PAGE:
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LGBT History Month: Jeffrey Weinstein

on Monday, 30 October 2017.

Workplace Pioneer

LGBT History Month: Jeffrey Weinstein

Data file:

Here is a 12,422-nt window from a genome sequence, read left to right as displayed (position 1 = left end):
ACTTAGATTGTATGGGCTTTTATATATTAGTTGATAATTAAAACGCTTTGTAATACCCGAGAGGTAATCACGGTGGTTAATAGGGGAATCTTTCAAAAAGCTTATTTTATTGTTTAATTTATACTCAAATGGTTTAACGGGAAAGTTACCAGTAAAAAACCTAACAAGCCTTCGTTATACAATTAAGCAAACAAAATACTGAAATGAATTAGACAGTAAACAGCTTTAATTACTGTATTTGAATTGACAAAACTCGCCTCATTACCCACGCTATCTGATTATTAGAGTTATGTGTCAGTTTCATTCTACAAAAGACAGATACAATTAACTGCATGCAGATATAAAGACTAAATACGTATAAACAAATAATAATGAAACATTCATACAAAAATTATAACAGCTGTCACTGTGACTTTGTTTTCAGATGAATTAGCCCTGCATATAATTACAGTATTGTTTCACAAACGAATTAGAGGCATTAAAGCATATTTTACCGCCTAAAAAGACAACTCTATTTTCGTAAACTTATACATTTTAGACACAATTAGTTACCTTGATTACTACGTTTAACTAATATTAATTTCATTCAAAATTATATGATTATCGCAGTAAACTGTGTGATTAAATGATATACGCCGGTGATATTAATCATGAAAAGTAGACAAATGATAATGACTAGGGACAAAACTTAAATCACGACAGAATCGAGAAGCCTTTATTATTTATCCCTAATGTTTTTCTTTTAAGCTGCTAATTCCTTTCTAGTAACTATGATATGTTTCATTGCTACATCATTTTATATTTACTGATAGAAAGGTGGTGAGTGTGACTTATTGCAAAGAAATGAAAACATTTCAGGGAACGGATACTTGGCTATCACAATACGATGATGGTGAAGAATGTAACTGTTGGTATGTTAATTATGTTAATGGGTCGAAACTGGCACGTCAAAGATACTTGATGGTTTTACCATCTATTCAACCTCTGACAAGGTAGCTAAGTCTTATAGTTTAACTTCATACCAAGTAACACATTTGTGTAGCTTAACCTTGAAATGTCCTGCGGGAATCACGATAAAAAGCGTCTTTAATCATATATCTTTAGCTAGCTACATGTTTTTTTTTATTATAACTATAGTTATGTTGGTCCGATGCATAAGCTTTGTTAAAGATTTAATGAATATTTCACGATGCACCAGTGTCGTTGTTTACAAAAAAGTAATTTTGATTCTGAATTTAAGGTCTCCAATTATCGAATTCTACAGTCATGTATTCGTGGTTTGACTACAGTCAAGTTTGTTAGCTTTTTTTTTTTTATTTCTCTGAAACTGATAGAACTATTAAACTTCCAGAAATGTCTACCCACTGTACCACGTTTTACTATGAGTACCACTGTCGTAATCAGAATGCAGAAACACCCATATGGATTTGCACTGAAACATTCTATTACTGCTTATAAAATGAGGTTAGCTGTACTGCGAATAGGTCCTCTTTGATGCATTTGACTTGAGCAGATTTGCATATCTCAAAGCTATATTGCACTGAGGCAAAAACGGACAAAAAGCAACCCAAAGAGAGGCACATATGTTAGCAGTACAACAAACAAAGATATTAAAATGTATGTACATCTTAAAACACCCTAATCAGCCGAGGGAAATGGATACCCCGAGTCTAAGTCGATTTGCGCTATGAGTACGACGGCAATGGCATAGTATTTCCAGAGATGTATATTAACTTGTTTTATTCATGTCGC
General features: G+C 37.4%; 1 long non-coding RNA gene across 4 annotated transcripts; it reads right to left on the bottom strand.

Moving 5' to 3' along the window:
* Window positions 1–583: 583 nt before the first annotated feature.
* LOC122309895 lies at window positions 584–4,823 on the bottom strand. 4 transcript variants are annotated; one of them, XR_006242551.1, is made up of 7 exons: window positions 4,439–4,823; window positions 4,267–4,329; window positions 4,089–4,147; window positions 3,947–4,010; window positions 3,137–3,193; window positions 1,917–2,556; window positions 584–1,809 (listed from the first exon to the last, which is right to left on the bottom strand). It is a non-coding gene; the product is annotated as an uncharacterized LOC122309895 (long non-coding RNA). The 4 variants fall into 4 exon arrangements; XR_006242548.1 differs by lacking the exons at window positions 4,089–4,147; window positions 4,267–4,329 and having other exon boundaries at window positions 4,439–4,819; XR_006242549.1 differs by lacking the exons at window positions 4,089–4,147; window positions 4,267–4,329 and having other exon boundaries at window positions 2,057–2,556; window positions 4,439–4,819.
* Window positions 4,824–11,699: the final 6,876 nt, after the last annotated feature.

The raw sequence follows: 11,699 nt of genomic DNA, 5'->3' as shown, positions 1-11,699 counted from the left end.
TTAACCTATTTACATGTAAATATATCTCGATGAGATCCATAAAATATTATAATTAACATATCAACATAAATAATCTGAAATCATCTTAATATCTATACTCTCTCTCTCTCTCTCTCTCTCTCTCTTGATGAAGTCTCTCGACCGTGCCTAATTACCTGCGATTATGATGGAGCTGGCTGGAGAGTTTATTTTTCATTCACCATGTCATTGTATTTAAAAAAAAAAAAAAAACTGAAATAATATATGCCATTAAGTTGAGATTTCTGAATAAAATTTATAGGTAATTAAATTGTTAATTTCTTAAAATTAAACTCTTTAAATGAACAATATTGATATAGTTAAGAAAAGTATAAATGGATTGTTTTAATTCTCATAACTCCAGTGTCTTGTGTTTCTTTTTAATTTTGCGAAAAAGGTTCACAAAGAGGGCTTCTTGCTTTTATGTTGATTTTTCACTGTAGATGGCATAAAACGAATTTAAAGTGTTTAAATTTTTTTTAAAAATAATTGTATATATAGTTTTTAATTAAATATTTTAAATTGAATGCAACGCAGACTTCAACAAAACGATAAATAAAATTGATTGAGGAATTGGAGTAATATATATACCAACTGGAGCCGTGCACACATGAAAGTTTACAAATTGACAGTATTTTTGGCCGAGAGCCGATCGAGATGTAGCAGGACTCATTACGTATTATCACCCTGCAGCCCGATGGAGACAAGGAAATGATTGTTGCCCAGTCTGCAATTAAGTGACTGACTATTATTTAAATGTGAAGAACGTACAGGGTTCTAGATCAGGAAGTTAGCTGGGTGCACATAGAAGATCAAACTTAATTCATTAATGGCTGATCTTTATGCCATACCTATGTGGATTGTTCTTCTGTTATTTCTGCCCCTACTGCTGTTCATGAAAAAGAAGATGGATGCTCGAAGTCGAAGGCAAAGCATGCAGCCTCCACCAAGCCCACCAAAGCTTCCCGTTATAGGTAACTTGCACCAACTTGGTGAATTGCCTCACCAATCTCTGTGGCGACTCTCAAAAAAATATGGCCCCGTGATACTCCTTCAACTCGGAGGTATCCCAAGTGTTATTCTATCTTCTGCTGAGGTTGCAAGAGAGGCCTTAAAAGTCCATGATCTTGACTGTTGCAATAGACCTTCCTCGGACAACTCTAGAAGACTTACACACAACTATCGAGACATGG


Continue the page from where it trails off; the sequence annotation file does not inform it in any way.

“I seem to have been a pioneer in realizing the idea for what are now called domestic partnership benefits. It took years for the idea to catch on.” Jeffrey Weinstein is a writer, editor and critic. As a union representative, he won the first employee healthcare benefits for same-sex couples from a private employer. Born in Manhattan, Weinstein was raised in Brooklyn and Queens. He earned a bachelor’s degree in biology from Brandeis University before enrolling at the University of California in San Diego, where he pursued graduate work in English and American literature. Shortly after the Stonewell Riots in 1969, Weinstein came out to his family and friends and taught the first class in gay literature in California. Weinstein started his career as a food critic at the San Diego Reader in 1972 and became a restaurant critic for New York’s Soho Weekly News in 1977. He joined the Village Voice in 1981 as editor of visual arts and architecture criticism, where he remained until 1995. In his first year with the Village Voice, Weinstein founded the National Writers Union. In 1982 he helped negotiate the union contract agreement to extend health, life insurance and disability benefits to same-sex partners and other spousal equivalents of the newspaper’s employees. From 1997 to 2006, he served as the fine arts editor and cultural columnist for the Philadelphia Inquirer and, subsequently, as arts and culture editor for Bloomberg News. In 2009 the University of Southern California named Weinstein deputy director of its Annenberg Getty Arts Journalism Program. The following year, the National Endowment for the Arts named him associate director of its Journalism Institute in Theater and Musical Theater. In 2013 and 2014, he served on the jury for the Pulitzer Prize in Criticism. Weinstein writes frequently about gay issues. He created the “Out There” column about LGBT culture on artsjournal.com and wrote a culinary coming-out story, “A Jean-Marie Cookbook,” which earned him a Pushcart Prize. He serves on the board of directors of the Leslie-Lohman Museum of Gay and Lesbian Art in New York City. Weinstein married his partner of 32 years, the artist John Perreault, in Provincetown, Massachusetts, in 2008.

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